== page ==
- You see, swim paddles put additional (and I would argue, unnecessary) strain on your very fragile shoulder muscles, tendons and ligaments, which can lead to shoulder strain and injury, especially in younger swimmers, swimmers who are using paddles that are too large, or swimmers who are using the paddles incorrectly or who have bad technique.
- The idea behind the use of swimming paddles, often used in conjunction with pull buoys (which I busted earlier), is that they build up your upper body by adding resistance to your pull, while immobilizing your kick. At least that’s the idea. But does this swimming gear really make you swim faster? The jury is out on that one. Even if they do make you swim faster, the real question is, are there other ways to improve speed and technique without risking a shoulder injury? And the answer to that is a loud YES!
- An Injury Free Alternative: I agree with Terry Laughlin, of Total Immersion Swimming fame, that the real goal in the freestyle stroke is to improve the efficiency of the whole body in the stroke. And according to Terry, the best way to improve pulling efficiency is not to make it “easier” to catch water (by making your hand bigger with the paddle), but to make it more difficult to catch water by swimming with your hands in a fist. In other words, by making your “paddles” smaller, rather than larger, you force your body to learn how to extract every ounce of power not just from your pull, but from the efficiency of your whole stroke, in the body rotation, reach, catch, kick, streamline, breath, recovery, re-entry, everything! Together!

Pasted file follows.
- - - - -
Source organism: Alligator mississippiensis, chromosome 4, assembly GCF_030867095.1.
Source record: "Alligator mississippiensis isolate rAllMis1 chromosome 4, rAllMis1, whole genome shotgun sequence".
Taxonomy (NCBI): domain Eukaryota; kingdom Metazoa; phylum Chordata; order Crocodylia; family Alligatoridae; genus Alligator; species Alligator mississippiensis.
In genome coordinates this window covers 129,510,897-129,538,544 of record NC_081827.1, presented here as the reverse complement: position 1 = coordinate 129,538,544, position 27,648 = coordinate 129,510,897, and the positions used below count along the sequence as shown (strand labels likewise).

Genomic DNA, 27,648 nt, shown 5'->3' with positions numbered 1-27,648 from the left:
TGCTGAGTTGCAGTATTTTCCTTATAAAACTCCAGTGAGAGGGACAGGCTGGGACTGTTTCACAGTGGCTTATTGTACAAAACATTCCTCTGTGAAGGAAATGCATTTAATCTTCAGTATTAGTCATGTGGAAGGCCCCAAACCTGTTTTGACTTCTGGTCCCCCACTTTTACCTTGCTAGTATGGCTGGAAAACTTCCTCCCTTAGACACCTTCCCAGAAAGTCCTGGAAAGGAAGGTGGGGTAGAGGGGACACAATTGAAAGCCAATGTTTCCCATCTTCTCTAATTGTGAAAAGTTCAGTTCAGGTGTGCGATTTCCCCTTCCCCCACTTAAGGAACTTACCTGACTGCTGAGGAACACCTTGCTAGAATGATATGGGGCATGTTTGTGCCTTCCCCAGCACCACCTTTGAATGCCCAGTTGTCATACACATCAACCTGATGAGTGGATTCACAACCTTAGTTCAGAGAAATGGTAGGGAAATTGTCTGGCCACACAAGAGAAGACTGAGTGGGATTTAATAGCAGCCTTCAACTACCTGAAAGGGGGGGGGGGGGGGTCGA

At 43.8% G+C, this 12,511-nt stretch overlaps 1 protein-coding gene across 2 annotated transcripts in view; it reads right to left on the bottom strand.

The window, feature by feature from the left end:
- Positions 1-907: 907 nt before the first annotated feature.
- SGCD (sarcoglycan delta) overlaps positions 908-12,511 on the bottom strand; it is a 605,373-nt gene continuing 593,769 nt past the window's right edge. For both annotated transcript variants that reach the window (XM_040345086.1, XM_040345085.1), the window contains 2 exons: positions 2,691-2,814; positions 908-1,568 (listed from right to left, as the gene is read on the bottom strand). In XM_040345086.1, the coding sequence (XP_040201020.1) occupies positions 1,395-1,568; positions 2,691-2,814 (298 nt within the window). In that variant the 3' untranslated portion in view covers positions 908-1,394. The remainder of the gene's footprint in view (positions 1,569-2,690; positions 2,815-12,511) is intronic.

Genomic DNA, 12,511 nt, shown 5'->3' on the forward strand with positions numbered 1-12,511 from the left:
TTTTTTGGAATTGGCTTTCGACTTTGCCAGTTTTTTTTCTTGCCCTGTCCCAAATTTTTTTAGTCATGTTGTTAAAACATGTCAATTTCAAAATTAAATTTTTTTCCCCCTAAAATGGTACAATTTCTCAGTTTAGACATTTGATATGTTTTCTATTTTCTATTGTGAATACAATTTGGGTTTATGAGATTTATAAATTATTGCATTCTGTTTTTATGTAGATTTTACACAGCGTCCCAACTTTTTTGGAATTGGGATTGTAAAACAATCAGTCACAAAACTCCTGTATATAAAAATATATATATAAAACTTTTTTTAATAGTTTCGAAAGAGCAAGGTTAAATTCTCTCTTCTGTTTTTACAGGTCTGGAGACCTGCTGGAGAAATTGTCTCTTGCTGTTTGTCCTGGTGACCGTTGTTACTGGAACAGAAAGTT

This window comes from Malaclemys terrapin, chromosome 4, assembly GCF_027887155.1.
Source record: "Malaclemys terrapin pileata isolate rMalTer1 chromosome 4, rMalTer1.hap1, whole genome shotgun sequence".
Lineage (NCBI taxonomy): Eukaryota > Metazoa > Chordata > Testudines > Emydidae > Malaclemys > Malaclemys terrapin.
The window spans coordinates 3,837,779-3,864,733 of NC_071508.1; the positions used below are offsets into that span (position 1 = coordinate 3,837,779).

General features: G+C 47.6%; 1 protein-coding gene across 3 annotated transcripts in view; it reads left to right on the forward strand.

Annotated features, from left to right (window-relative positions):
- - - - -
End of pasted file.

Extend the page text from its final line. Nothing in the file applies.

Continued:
- Well, you say, what about the fitness aspect of the swim paddles? They make me work harder and add resistance, so I get a better workout. Okay, let me ask you this. Would you go to the gym, jump on a shoulder press machine and pump out 160 reps at a 1 second pace, with a few seconds rest every 40 or 80 reps? That’s about how many stroke cycles you can take in a short pull set of about 800 yards, with an average of 5 stroke cycles (right and left arm) per lap. You wouldn’t put that kind of strain on your shoulders out of the water, even at extremely light weight, so don’t think it is less harmful in the water.
- Bottom line: Because the use of these swim paddles can lead to unnecessary shoulder injury, in novice and expert swimmers alike, I personally believe that you shouldn’t use this kind of swimming gear until you have given the alternative method a try. If you can’t improve your stroke by using Terry’s technique of “swimming with fists” as well as the entire collection of drills that he details in his books and DVDs, then you can try swim paddles. But paddle at your own risk…